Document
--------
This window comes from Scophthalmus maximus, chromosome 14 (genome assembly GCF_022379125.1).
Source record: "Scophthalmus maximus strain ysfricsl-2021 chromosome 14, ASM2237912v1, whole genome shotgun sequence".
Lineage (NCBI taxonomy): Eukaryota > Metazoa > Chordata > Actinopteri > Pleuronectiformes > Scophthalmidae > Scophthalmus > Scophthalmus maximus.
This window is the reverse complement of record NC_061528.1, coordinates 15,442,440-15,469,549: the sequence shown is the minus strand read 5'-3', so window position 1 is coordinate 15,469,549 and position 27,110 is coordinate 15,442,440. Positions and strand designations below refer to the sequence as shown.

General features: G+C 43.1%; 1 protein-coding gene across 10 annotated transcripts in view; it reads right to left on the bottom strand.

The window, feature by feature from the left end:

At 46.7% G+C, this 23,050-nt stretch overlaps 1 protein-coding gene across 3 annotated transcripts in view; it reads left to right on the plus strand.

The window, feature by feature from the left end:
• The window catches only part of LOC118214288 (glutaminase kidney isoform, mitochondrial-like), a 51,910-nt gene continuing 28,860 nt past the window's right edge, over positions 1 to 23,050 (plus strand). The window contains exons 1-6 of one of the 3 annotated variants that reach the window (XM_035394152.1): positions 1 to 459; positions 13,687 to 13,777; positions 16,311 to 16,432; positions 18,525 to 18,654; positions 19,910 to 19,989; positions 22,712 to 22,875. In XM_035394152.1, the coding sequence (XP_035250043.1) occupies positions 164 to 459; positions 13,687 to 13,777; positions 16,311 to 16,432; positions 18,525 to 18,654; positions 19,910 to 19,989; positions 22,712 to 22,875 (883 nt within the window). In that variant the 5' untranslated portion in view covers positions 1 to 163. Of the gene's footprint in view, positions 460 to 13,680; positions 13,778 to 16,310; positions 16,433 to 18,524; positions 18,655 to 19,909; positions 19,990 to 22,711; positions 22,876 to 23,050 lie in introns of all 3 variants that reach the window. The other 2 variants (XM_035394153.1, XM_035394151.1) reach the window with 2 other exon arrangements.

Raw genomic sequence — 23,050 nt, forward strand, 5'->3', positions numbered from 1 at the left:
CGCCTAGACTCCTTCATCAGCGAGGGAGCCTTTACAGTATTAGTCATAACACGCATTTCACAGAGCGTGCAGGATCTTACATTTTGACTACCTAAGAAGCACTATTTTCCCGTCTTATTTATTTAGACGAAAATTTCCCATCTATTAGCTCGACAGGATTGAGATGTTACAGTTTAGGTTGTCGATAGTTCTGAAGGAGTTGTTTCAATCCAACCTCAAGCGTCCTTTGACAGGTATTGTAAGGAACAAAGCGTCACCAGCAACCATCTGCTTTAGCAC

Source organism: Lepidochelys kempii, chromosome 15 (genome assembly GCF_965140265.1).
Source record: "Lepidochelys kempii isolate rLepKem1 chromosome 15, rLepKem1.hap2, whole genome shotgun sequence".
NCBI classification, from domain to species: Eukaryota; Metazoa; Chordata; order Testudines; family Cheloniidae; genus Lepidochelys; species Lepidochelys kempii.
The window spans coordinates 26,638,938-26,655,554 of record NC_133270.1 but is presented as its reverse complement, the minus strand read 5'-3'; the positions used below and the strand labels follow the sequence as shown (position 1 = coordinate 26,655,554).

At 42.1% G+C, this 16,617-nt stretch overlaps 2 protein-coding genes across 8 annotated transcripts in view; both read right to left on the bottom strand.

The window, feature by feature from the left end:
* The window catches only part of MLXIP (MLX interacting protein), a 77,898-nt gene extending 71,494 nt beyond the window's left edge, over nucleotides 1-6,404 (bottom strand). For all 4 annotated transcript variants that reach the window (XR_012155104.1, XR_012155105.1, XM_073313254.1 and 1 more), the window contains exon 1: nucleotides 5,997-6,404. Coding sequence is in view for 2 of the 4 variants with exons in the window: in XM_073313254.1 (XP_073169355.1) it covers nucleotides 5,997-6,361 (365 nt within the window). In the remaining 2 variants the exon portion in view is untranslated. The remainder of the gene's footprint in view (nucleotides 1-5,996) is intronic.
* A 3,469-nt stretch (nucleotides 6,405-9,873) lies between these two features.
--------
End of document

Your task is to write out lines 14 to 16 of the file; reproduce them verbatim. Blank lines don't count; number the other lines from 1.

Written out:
NCBI classification, from domain to species: Eukaryota; Metazoa; Chordata; order Testudines; family Cheloniidae; genus Lepidochelys; species Lepidochelys kempii.
The window spans coordinates 26,638,938-26,655,554 of record NC_133270.1 but is presented as its reverse complement, the minus strand read 5'-3'; the positions used below and the strand labels follow the sequence as shown (position 1 = coordinate 26,655,554).

At 42.1% G+C, this 16,617-nt stretch overlaps 2 protein-coding genes across 8 annotated transcripts in view; both read right to left on the bottom strand.